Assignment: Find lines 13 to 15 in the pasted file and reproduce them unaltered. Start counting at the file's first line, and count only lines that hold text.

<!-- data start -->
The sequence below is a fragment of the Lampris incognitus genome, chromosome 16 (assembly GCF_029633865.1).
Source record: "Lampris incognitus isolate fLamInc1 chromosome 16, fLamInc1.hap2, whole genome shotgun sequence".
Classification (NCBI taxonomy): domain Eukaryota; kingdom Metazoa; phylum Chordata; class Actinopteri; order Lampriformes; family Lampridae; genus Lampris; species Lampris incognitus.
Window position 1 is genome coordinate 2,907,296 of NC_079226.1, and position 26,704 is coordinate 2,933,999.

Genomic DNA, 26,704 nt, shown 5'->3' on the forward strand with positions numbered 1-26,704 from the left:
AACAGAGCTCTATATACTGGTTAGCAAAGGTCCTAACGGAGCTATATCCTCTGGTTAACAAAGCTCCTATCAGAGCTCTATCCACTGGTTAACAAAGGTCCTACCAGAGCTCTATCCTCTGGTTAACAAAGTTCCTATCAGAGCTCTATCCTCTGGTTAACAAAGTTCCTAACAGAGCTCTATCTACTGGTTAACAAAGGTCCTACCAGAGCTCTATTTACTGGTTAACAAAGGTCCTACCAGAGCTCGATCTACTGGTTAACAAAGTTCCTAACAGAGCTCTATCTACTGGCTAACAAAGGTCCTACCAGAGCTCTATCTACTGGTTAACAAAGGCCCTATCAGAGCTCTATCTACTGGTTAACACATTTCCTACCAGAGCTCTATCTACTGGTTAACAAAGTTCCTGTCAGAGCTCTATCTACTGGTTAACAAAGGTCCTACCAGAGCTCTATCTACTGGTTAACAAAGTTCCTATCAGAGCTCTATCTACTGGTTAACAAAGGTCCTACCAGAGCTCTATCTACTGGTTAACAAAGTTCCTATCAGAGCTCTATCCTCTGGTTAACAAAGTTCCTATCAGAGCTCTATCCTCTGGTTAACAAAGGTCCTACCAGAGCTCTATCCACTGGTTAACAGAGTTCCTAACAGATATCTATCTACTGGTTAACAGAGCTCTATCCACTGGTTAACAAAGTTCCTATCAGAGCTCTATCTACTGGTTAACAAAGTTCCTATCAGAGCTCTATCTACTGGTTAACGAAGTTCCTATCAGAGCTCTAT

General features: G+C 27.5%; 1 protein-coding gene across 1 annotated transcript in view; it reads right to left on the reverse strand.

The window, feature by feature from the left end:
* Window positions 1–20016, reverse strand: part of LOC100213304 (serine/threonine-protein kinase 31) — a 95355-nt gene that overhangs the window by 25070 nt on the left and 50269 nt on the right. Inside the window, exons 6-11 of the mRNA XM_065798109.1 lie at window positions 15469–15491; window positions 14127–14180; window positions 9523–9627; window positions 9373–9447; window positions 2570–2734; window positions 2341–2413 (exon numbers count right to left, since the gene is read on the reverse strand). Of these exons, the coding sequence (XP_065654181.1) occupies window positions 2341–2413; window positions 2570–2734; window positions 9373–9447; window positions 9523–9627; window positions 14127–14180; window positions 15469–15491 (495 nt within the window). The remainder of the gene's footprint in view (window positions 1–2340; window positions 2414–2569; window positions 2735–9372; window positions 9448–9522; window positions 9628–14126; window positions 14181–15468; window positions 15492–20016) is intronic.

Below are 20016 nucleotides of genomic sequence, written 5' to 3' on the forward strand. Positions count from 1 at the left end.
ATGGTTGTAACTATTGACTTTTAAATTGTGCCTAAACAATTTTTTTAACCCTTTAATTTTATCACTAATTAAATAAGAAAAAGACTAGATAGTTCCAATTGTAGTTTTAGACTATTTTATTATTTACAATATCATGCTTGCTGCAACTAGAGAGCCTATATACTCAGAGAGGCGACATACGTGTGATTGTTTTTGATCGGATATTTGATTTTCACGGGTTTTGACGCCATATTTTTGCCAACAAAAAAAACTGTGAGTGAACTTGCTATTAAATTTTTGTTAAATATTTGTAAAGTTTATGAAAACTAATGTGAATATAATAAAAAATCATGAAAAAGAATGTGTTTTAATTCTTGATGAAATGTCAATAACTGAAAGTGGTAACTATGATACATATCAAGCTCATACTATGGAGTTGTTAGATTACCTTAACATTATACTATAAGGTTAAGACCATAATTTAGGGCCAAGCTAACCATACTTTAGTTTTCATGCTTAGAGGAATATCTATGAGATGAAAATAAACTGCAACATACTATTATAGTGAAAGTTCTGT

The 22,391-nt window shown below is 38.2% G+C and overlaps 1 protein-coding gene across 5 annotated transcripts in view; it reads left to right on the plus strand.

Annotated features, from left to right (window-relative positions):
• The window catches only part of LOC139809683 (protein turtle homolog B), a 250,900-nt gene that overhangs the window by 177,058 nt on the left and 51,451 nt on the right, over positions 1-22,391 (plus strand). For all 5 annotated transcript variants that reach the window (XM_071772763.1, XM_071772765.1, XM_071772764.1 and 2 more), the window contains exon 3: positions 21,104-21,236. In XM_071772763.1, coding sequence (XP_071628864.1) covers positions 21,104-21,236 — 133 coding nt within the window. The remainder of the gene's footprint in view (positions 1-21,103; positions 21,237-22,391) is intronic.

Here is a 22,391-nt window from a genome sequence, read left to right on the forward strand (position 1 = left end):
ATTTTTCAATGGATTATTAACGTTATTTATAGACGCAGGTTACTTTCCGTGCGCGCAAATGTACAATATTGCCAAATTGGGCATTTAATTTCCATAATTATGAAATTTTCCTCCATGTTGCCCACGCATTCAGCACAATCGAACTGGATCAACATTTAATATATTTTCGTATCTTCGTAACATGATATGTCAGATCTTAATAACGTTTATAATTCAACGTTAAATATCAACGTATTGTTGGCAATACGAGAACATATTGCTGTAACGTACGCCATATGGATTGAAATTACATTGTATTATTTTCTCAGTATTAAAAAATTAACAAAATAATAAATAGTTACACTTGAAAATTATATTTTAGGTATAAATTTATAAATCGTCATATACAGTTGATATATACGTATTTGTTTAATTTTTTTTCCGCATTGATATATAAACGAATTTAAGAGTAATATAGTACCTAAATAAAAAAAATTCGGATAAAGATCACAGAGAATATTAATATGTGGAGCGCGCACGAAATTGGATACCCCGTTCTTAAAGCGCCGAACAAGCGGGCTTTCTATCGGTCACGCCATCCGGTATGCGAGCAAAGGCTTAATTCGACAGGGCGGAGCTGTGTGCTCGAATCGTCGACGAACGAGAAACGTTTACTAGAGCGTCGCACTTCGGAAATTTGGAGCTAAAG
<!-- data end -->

Annotated features, from left to right (window-relative positions):
• The window catches only part of LOC139809683 (protein turtle homolog B), a 250,900-nt gene that overhangs the window by 177,058 nt on the left and 51,451 nt on the right, over positions 1-22,391 (plus strand). For all 5 annotated transcript variants that reach the window (XM_071772763.1, XM_071772765.1, XM_071772764.1 and 2 more), the window contains exon 3: positions 21,104-21,236. In XM_071772763.1, coding sequence (XP_071628864.1) covers positions 21,104-21,236 — 133 coding nt within the window. The remainder of the gene's footprint in view (positions 1-21,103; positions 21,237-22,391) is intronic.

Here is a 22,391-nt window from a genome sequence, read left to right on the forward strand (position 1 = left end):